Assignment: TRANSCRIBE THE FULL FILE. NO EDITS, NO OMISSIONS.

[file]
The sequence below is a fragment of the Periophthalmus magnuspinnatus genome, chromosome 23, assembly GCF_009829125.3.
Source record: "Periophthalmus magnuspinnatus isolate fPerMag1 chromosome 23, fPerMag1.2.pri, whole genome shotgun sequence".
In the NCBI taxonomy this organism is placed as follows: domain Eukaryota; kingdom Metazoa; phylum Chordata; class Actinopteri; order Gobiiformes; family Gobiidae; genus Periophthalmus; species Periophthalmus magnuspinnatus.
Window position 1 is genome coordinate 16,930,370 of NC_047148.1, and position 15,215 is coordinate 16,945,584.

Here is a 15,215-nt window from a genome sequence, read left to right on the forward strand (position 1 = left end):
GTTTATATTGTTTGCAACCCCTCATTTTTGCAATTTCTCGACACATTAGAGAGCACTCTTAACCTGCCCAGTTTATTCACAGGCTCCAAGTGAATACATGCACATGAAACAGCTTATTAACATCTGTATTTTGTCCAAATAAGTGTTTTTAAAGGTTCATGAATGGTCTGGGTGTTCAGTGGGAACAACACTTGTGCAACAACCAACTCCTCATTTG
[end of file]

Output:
The sequence below is a fragment of the Periophthalmus magnuspinnatus genome, chromosome 23, assembly GCF_009829125.3.
Source record: "Periophthalmus magnuspinnatus isolate fPerMag1 chromosome 23, fPerMag1.2.pri, whole genome shotgun sequence".
In the NCBI taxonomy this organism is placed as follows: domain Eukaryota; kingdom Metazoa; phylum Chordata; class Actinopteri; order Gobiiformes; family Gobiidae; genus Periophthalmus; species Periophthalmus magnuspinnatus.
Window position 1 is genome coordinate 16,930,370 of NC_047148.1, and position 15,215 is coordinate 16,945,584.

Here is a 15,215-nt window from a genome sequence, read left to right on the forward strand (position 1 = left end):
GTTTATATTGTTTGCAACCCCTCATTTTTGCAATTTCTCGACACATTAGAGAGCACTCTTAACCTGCCCAGTTTATTCACAGGCTCCAAGTGAATACATGCACATGAAACAGCTTATTAACATCTGTATTTTGTCCAAATAAGTGTTTTTAAAGGTTCATGAATGGTCTGGGTGTTCAGTGGGAACAACACTTGTGCAACAACCAACTCCTCATTTG